Elk Hunting Gear List (Daypack)

Simply put, elk hunting demands the right gear. Without it, your chances of having a fun, comfortable, and safe hunt are almost nil. This elk hunting gear list will cover the essentials of what you need to bring with you on a hunt where you will be dayhiking from camp or from your vehicle. It does not cover weapons (bows, rifles, muzzleloaders) or elk calls, which are topics large enough to demand their own separate discussions.

Elk Hunter with Backpack full of GearGood elk hunting tactics often call for hiking as far away from roads as possible. This added remoteness means that you must carry not only the gear you need to find, kill, field dress, and pack out an elk, but, in order to hunt safely, you must also carry the gear that will keep you alive should you be forced to spend a night in the wilderness.


  • Hunting License - This is easier to forget than you might imagine.

  • Elk Tag - Make sure you also have a way to attach it to your elk.

  • ID - Most state laws require you to carry this with your hunting license.


  • Backpack - Choose a backpack or large fanny pack made of quiet, camoflauge material. It should be lightweight but also sturdy enough to allow for packing meat. Above all, your pack needs to be very comfortable.


  • Base Layers - This layer usually consists of form-fitting, moisture-wicking garments made from newer synthetic blends or wool (no cotton allowed).

  • Insulative Layers - These mid layers depend greatly on where you're hunting and the temperatures you expect to encounter. Fleece, wool, and down are just a few examples. Make sure the fabric is quiet.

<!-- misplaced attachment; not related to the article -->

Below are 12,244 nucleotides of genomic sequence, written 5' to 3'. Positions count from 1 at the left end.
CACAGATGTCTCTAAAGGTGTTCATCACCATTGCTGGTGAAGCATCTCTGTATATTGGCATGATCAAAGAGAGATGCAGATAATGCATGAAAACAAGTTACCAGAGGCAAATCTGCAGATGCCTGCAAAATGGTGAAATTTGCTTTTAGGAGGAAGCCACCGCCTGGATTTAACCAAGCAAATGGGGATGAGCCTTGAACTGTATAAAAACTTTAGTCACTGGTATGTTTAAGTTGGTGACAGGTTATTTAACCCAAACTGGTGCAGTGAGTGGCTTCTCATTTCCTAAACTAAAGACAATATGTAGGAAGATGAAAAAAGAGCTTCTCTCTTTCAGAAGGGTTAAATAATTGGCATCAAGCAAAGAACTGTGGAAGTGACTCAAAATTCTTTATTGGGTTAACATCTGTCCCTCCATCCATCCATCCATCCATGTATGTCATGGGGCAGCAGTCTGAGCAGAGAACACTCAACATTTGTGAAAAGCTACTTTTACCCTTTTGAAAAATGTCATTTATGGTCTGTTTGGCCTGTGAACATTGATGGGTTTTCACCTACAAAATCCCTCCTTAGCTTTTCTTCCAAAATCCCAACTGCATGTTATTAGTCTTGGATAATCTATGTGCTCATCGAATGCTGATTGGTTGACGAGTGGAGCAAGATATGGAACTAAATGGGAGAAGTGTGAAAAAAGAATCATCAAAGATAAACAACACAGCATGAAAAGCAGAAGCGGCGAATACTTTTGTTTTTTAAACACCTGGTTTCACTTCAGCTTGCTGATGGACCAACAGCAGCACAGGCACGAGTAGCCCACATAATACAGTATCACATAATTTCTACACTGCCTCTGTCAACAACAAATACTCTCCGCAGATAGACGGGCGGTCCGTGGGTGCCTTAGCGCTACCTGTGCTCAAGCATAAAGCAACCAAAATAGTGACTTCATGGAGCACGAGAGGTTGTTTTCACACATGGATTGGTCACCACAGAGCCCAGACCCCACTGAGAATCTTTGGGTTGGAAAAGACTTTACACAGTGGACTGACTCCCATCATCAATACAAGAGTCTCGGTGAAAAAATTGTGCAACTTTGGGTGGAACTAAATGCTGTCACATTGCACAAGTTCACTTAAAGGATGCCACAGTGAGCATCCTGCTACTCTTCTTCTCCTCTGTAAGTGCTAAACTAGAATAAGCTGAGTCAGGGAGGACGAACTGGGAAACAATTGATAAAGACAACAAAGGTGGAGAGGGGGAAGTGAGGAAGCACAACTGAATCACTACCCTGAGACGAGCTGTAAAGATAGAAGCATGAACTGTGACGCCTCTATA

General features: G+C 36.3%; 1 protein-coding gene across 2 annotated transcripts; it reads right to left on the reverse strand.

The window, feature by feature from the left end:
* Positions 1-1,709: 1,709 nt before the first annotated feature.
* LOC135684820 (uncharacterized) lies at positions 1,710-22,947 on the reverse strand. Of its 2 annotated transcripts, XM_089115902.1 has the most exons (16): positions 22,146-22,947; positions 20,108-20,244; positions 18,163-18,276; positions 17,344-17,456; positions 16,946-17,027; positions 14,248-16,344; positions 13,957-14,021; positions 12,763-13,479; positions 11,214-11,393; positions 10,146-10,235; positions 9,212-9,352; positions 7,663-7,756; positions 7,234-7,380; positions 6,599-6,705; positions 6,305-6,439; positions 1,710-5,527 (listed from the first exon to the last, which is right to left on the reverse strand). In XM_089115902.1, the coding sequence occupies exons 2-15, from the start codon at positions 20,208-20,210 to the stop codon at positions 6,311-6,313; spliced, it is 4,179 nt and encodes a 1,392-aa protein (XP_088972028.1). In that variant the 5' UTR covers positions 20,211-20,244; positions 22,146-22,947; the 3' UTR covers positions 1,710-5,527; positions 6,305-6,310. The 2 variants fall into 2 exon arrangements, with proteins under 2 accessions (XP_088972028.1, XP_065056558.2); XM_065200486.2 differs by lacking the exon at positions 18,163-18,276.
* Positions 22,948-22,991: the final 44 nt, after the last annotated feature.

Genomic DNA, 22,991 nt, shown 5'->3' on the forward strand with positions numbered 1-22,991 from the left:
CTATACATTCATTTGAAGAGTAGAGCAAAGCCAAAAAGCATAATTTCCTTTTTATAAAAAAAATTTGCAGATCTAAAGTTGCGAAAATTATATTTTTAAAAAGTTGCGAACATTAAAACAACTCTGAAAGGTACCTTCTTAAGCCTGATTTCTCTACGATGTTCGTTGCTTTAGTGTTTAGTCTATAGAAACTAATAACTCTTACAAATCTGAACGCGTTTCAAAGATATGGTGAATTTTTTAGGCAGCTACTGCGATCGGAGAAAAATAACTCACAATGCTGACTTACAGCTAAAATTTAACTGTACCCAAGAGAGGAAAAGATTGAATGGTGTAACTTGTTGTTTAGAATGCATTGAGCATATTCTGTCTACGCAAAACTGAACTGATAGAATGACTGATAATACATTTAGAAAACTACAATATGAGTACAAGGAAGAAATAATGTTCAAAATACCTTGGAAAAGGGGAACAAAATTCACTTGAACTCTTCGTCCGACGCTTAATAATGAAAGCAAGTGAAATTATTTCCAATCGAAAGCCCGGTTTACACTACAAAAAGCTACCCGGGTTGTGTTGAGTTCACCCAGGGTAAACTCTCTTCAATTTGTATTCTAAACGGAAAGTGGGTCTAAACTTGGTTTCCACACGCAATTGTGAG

• Raingear - The trick with raingear is to find a material that is waterproof and breathable, while also being quiet.

  • Hat(s) - You lose something like 80% of your body heat through your head and neck, so a warm hat and a balaclava-type face mask give you the most bang for your buck when you need to stay warm.

  • Gloves - Whatever thickness you choose, make sure your gloves have "grippy" palms and fingers so you can manipulate and shoot your weapon while wearing them.

  • Camo - Any outer layers need to be camoflauge to give you the visual edge in elk country. Choose camoflauge patterns that fit the area you'll be hunting, but don't overthink this one -- most camo patterns today are very functional, especially if you pick an all-purpose type.

  • Blaze Orange - If you are required to wear blaze orange, consider choosing a garment with a black camo pattern added to it (where legal)-- this will break up your form much better than solid orange.

  • (Note: Laundry Detergent) - One note on washing your hunting clothes: regular laundry detergents add UV brighteners, which can make your camo clothing literally glow blue in the eyes of elk. Instead, use a scent-free, brightener-free detergent specifically designed for hunting.